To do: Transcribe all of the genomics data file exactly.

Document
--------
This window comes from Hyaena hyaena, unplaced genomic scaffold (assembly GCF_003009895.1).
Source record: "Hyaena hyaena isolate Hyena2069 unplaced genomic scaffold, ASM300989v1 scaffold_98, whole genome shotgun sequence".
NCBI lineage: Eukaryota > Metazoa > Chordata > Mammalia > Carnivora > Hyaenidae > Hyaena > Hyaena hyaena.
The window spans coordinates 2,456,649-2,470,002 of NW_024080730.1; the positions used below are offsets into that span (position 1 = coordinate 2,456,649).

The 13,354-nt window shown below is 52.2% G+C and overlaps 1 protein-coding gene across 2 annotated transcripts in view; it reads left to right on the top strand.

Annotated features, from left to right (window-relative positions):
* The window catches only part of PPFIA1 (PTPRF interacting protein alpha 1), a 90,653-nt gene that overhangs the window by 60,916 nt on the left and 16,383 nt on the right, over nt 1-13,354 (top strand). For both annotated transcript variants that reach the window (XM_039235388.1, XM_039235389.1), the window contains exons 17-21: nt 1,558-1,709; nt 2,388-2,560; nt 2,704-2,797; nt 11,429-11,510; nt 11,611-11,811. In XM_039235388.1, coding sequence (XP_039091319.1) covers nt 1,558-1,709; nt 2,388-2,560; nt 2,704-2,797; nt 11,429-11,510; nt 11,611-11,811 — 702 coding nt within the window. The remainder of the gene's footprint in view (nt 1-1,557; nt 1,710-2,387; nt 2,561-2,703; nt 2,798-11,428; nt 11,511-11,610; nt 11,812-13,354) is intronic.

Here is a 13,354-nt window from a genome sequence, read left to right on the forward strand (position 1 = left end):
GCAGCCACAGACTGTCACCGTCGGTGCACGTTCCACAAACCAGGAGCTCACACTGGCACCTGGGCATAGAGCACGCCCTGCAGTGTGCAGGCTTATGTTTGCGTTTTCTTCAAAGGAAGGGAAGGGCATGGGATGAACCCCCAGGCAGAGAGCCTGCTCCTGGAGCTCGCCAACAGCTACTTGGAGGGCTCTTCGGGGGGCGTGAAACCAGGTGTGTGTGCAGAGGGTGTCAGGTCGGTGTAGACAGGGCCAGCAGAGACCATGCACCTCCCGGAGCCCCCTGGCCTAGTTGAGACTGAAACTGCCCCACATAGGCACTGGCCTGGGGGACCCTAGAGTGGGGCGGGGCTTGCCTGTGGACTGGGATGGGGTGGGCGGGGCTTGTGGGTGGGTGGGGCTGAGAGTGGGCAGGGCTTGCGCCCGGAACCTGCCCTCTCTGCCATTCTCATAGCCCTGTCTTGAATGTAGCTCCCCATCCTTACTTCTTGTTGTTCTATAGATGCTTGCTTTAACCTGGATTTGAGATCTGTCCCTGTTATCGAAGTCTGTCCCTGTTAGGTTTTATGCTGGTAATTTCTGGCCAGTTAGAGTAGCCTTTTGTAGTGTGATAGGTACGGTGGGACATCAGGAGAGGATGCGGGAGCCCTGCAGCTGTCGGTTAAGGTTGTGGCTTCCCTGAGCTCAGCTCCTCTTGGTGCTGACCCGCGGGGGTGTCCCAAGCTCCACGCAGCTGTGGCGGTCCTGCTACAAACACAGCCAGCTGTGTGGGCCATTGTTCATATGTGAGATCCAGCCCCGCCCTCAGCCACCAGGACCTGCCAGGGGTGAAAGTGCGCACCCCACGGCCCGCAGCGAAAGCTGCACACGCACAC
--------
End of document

This window comes from Hyaena hyaena, unplaced genomic scaffold (assembly GCF_003009895.1).
Source record: "Hyaena hyaena isolate Hyena2069 unplaced genomic scaffold, ASM300989v1 scaffold_98, whole genome shotgun sequence".
NCBI lineage: Eukaryota > Metazoa > Chordata > Mammalia > Carnivora > Hyaenidae > Hyaena > Hyaena hyaena.
The window spans coordinates 2,456,649-2,470,002 of NW_024080730.1; the positions used below are offsets into that span (position 1 = coordinate 2,456,649).

The 13,354-nt window shown below is 52.2% G+C and overlaps 1 protein-coding gene across 2 annotated transcripts in view; it reads left to right on the top strand.

Annotated features, from left to right (window-relative positions):
* The window catches only part of PPFIA1 (PTPRF interacting protein alpha 1), a 90,653-nt gene that overhangs the window by 60,916 nt on the left and 16,383 nt on the right, over nt 1-13,354 (top strand). For both annotated transcript variants that reach the window (XM_039235388.1, XM_039235389.1), the window contains exons 17-21: nt 1,558-1,709; nt 2,388-2,560; nt 2,704-2,797; nt 11,429-11,510; nt 11,611-11,811. In XM_039235388.1, coding sequence (XP_039091319.1) covers nt 1,558-1,709; nt 2,388-2,560; nt 2,704-2,797; nt 11,429-11,510; nt 11,611-11,811 — 702 coding nt within the window. The remainder of the gene's footprint in view (nt 1-1,557; nt 1,710-2,387; nt 2,561-2,703; nt 2,798-11,428; nt 11,511-11,610; nt 11,812-13,354) is intronic.

Here is a 13,354-nt window from a genome sequence, read left to right on the forward strand (position 1 = left end):
GCAGCCACAGACTGTCACCGTCGGTGCACGTTCCACAAACCAGGAGCTCACACTGGCACCTGGGCATAGAGCACGCCCTGCAGTGTGCAGGCTTATGTTTGCGTTTTCTTCAAAGGAAGGGAAGGGCATGGGATGAACCCCCAGGCAGAGAGCCTGCTCCTGGAGCTCGCCAACAGCTACTTGGAGGGCTCTTCGGGGGGCGTGAAACCAGGTGTGTGTGCAGAGGGTGTCAGGTCGGTGTAGACAGGGCCAGCAGAGACCATGCACCTCCCGGAGCCCCCTGGCCTAGTTGAGACTGAAACTGCCCCACATAGGCACTGGCCTGGGGGACCCTAGAGTGGGGCGGGGCTTGCCTGTGGACTGGGATGGGGTGGGCGGGGCTTGTGGGTGGGTGGGGCTGAGAGTGGGCAGGGCTTGCGCCCGGAACCTGCCCTCTCTGCCATTCTCATAGCCCTGTCTTGAATGTAGCTCCCCATCCTTACTTCTTGTTGTTCTATAGATGCTTGCTTTAACCTGGATTTGAGATCTGTCCCTGTTATCGAAGTCTGTCCCTGTTAGGTTTTATGCTGGTAATTTCTGGCCAGTTAGAGTAGCCTTTTGTAGTGTGATAGGTACGGTGGGACATCAGGAGAGGATGCGGGAGCCCTGCAGCTGTCGGTTAAGGTTGTGGCTTCCCTGAGCTCAGCTCCTCTTGGTGCTGACCCGCGGGGGTGTCCCAAGCTCCACGCAGCTGTGGCGGTCCTGCTACAAACACAGCCAGCTGTGTGGGCCATTGTTCATATGTGAGATCCAGCCCCGCCCTCAGCCACCAGGACCTGCCAGGGGTGAAAGTGCGCACCCCACGGCCCGCAGCGAAAGCTGCACACGCACAC